02 RFU Safeguarding Policy Statement
03 CB and Club Responsibilities
05 Guidance and Best Practice
09 Photographic Images
10 Abuse and Poor Practice
13 How to deal with concerns
14 Dealing with Media Enquiries
Working Together to Safeguard Children (Department of Children, Schools and Families 2010) states that:
Everyone shares responsibility for safeguarding and promoting the welfare of children and young people, irrespective of individual roles. Nevertheless, in order that organisations and practitioners collaborate effectively, it is vital that all partners who work with children – including local authorities, the police, the health service, the courts, professionals, the voluntary sector and individual members of local communities – are aware of, and appreciate, the role that each of them play in this area.
This Toolkit is designed to assist Club Safeguarding Officers in their role. It should be read in conjunction with the RFU
Safeguarding Children and Vulnerable Adults in Rugby Union Policy and Guidance RFU Regulations 15 and 21 all of which
can be found on rfu.com. The aim is to ensure that children and vulnerable adults experience and enjoy the game within
a safe environment. Clubs following this best practice guidance will create a rugby environment in which boys, girls and
vulnerable adults will have fun, achieve success and continue to participate in the sport.
The guidance provided in this toolkit is primarily aimed at rugby union events. However, it also applies to activities taking
place at clubs out of season.
Whilst this document has endeavoured to address the majority of issues that a club might face, it is impossible to cover
them all. When clubs are considering what steps to take in respect of matters not covered in this document they must
put the welfare of the child first and use common sense to determine the best course of action.
Everyone involved in Rugby in England, whether as a player, coach, referee, administrator, parent or spectator is expected to
uphold the Core Values of our sport.
TEAMWORK RESPECT ENJOYMENT DISCIPLINE SPORTSMANSHIP
- Play to win – but not at all costs.
- Win with dignity, lose with grace.
- Observe the Laws and regulations of the game.
- Respect opponents, referees and all participants.
- Reject cheating, discrimination, violence and drugs.
- Value volunteers and paid officials alike.
- Enjoy the game.
Rugby club and Constituent Body codes of conducts should encompass the Code of Rugby.
CODE OF RUGBY
The Rugby Football Union is committed to safeguarding the welfare of children and vulnerable adults in the
sport. All children and vulnerable adults are entitled to protection from harm and have the right to take part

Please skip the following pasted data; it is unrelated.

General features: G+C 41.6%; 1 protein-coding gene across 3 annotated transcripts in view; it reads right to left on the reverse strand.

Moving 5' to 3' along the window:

in sport in a safe, positive and enjoyable environment.
The key principles on which this policy statement are based:
The welfare of the child or vulnerable adult
All participants regardless of age, gender, ability or
disability, race, faith, size, language or sexual identity,
have the right to protection from harm
All allegations and suspicions of harm will be
taken seriously and responded to swiftly, fairly
Everyone will work in partnership to promote the
welfare, health and development of children and
The interests of those who work or volunteer with
children and vulnerable adults will be protected
The full RFU Safeguarding Policy can be found at
RFU Regulation 21 – Safeguarding
Regulation 21 sets out how allegations of abuse are
dealt with and may be found at www.rfu.com/TheGame/
Definition of a child
“Child” means a person under the age of 18 years as
defined by the Children’s Act 2004. Children means more
than one child.
Definition of a vulnerable adult
“Vulnerable adult” means a vulnerable adult as defined
in Section 59 of the Safeguarding Vulnerable Groups
Act 2006. In summary, vulnerable adults are defined
as someone 18 years or older with a dependency on
others, or a requirement for assistance for others, in
the performance of basic physical functions; severe
impairment in the ability to communicate with others,
or impairment in a persons ability to protect him or
herself from assault, abuse or neglect.
17 Year Old Males Playing in the Adult Game
RFU Regulation 15 states that a male player can, with written
parental consent, play in the adult game when he reaches
his 17th birthday, although not play in a front row position
until his 18th birthday. The form may be found at www.rfu.
com/AdultRugbyForm. Once completed and signed it must